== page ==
"One challenge with the spiked wheels is that on their way out of the furrow, they can bring soil with them," Ferrie says. "But our study will tell you that straight tines do a better job of crushing the sidewall then curved tines or solid wheels in the tough planting conditions like wet no-till or sod fields."
At the end of the three years, Ferrie concluded that in the tougher conditions the solid cast iron wheels in a staggered position were tough to beat. In the more mellow conditions, the solid rubber wheels performed well. However, in the toughest no-till conditions there were times the solid cast wheels did not close the slot and it was a disaster. That is where the alternative styles can get the job done better.
Ferrie also paired spiked wheels with a solid wheel on a single row.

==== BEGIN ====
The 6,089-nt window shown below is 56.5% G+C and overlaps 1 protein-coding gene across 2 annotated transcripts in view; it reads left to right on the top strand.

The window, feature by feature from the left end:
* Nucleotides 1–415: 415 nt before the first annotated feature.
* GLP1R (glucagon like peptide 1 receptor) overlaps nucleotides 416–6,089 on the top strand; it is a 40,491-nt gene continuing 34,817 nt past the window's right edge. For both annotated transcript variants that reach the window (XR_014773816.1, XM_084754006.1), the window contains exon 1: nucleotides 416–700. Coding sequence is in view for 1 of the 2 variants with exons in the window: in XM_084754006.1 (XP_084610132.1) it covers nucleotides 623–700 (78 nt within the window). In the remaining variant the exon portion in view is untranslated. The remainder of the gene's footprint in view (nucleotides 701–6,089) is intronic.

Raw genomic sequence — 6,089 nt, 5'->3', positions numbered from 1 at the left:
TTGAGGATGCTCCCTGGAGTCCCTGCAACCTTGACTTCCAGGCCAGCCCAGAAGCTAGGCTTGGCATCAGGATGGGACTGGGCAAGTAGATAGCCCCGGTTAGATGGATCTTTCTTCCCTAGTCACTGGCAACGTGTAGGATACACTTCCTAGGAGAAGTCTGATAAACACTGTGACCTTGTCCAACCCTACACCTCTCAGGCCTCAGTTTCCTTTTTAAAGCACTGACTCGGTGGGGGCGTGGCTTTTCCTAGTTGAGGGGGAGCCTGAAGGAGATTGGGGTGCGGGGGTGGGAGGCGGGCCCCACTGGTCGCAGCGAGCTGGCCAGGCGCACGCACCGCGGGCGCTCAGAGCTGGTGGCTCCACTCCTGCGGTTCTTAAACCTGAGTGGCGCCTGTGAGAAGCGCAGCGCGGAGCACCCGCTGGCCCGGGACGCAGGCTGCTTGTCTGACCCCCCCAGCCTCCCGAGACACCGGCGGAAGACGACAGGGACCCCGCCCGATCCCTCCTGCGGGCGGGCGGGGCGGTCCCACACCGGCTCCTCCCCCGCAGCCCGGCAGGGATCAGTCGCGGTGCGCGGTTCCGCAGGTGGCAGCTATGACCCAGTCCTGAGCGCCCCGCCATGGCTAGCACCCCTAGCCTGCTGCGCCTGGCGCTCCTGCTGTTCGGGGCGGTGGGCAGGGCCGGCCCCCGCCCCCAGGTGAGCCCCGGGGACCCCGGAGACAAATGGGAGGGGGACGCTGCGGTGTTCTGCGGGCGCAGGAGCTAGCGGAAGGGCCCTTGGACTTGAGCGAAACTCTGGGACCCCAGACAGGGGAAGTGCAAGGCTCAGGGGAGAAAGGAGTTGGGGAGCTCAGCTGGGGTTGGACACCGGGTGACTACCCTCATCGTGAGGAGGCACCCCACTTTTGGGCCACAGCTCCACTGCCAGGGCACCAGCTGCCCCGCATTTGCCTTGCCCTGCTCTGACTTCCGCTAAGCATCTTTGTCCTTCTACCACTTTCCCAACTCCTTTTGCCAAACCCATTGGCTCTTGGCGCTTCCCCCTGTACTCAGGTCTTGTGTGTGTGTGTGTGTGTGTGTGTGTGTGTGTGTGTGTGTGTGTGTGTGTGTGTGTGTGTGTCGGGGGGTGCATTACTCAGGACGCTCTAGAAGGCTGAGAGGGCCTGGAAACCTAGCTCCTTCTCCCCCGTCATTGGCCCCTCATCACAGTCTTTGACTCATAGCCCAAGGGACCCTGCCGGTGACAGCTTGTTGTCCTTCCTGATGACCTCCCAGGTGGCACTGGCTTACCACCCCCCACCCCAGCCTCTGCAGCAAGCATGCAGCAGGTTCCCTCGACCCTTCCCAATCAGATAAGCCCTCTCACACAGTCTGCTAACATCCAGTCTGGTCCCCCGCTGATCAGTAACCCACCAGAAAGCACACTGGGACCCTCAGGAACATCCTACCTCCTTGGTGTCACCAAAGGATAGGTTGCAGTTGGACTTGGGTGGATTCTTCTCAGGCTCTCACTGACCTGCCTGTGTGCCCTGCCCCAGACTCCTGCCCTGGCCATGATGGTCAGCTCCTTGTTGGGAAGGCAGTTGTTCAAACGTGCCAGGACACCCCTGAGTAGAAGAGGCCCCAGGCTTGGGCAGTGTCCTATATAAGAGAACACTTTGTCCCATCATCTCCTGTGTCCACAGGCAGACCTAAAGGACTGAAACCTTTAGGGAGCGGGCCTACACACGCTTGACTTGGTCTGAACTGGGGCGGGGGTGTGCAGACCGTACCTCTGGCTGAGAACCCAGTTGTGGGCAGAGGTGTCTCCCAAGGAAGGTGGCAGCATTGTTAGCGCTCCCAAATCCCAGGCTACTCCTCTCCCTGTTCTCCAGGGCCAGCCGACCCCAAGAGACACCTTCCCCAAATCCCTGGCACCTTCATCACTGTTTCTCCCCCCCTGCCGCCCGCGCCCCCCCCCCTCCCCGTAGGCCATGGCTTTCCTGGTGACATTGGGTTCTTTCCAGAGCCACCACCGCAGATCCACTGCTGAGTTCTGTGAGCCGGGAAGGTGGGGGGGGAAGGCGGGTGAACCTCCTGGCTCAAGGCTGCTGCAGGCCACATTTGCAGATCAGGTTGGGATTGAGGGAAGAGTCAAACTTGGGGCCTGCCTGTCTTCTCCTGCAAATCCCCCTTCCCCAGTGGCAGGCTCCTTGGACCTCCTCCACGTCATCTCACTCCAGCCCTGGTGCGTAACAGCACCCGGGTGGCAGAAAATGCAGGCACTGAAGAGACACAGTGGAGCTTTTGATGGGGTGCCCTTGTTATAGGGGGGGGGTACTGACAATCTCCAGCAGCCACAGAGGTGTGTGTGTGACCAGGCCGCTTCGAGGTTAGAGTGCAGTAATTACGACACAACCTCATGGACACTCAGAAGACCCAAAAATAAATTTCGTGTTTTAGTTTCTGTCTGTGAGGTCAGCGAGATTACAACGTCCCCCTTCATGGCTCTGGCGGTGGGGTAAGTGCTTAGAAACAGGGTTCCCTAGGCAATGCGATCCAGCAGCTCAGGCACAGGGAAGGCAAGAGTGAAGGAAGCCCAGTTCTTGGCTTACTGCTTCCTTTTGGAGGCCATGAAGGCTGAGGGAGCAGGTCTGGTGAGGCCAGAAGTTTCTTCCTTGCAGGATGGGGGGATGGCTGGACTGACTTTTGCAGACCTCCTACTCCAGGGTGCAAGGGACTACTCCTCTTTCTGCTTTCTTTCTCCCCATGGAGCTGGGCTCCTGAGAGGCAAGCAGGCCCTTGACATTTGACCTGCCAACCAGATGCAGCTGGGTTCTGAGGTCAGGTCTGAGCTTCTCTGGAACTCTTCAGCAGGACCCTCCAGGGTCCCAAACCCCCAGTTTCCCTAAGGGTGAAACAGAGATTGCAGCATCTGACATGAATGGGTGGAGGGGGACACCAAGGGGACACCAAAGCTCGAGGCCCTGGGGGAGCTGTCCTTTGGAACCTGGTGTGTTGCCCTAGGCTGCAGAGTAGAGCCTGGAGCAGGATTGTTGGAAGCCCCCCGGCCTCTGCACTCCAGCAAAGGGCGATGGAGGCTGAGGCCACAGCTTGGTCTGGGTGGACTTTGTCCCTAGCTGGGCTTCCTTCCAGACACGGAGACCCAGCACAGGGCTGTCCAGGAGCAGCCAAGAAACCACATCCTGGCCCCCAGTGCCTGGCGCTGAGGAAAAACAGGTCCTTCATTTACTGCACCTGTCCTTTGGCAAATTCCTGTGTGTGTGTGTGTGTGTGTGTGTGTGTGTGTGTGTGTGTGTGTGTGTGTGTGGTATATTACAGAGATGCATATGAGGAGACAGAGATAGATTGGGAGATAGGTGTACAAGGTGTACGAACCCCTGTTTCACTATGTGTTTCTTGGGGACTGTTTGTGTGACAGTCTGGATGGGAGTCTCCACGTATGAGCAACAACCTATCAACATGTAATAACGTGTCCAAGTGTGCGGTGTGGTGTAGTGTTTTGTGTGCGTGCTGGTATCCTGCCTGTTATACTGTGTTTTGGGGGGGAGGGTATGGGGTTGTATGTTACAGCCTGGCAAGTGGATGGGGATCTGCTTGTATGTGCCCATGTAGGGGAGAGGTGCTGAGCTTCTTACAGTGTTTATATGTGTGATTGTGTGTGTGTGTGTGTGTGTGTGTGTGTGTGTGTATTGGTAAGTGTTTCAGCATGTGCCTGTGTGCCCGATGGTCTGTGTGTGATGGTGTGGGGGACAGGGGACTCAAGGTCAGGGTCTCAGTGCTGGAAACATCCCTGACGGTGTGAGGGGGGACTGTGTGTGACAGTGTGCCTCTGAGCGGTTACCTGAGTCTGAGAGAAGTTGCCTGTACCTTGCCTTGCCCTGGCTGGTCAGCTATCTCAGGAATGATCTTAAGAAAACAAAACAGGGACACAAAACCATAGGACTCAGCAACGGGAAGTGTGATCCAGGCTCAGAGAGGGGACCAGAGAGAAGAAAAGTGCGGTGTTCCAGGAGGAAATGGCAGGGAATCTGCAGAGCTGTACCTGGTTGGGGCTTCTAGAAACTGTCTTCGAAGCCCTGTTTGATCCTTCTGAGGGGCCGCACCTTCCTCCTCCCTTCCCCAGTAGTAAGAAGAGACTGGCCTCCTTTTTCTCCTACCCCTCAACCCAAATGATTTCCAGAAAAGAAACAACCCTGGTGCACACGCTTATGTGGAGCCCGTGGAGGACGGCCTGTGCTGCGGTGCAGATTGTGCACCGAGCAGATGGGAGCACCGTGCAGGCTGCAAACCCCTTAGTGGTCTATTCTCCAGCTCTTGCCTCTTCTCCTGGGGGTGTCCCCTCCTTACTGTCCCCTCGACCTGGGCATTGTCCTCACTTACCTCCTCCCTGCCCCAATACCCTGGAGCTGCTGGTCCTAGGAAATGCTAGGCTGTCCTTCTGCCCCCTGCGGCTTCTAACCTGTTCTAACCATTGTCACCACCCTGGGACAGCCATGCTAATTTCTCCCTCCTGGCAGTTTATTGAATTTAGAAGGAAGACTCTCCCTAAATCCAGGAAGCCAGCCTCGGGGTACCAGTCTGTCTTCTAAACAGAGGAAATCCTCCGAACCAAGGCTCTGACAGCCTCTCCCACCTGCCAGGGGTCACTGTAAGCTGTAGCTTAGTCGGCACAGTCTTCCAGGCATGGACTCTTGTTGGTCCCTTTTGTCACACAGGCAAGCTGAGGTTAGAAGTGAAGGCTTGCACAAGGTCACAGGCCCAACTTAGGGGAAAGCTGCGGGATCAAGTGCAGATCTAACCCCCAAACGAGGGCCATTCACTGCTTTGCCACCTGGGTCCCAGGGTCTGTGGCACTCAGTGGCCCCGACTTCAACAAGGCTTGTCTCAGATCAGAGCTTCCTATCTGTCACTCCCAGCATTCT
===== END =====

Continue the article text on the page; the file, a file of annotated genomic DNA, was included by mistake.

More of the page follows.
"If I were in the field and not getting the closure I needed with two solid cast wheels, I’d make the lead wheel on each row a spiked wheel. If that didn’t provide good closure I’d switch to two spiked wheels," he says.
Needed wheel accessories. As part of the closing system test plot, Ferrie also included several add-ons—a drag chain, the Yetter firming wheel and the Exapta wedge.
"I advocate for farmers to consider dragging a chain behind their closing system. It will eliminate air pockets, and we saw that wherever we added the chain, we improved our uniform-ity," Ferrie says. "The one thing to be mindful of is to have the proper distance behind the spiked wheel closing system so that is doesn’t flip back and catch the closing wheels."
Another add-on to the closing system Ferrie tested was the Yetter Firming wheel.